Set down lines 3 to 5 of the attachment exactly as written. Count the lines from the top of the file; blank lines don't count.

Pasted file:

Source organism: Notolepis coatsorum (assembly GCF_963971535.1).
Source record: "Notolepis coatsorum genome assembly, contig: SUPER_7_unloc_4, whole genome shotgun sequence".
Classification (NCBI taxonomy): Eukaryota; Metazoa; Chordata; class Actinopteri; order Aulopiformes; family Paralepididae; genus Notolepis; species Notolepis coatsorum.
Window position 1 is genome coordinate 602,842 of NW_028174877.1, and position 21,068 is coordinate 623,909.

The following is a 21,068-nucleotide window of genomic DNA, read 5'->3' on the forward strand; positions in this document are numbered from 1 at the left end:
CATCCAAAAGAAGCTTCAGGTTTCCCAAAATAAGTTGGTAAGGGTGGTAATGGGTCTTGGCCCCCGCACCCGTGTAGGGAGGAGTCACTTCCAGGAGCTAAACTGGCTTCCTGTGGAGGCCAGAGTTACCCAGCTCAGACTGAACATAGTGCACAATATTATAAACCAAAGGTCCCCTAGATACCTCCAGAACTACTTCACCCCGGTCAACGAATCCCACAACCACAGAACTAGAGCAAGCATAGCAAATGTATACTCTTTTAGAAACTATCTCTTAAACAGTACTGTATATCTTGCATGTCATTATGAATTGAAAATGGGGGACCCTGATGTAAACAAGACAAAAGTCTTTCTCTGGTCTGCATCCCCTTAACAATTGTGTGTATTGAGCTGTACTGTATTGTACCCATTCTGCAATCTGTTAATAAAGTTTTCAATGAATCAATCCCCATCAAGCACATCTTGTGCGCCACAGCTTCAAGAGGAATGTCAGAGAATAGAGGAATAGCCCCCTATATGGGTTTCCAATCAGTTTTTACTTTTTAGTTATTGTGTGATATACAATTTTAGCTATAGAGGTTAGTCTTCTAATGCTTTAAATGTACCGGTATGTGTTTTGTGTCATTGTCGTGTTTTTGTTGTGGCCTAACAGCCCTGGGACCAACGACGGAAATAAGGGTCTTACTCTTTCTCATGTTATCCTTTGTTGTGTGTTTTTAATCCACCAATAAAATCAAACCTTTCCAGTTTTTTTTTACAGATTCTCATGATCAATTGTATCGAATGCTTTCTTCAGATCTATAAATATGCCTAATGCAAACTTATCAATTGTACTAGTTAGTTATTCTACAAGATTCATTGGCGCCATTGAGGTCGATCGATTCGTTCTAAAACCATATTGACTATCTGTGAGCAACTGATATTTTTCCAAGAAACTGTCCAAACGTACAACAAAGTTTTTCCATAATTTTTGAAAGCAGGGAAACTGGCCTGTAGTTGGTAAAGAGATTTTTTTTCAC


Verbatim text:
Classification (NCBI taxonomy): Eukaryota; Metazoa; Chordata; class Actinopteri; order Aulopiformes; family Paralepididae; genus Notolepis; species Notolepis coatsorum.
Window position 1 is genome coordinate 602,842 of NW_028174877.1, and position 21,068 is coordinate 623,909.

The following is a 21,068-nucleotide window of genomic DNA, read 5'->3' on the forward strand; positions in this document are numbered from 1 at the left end: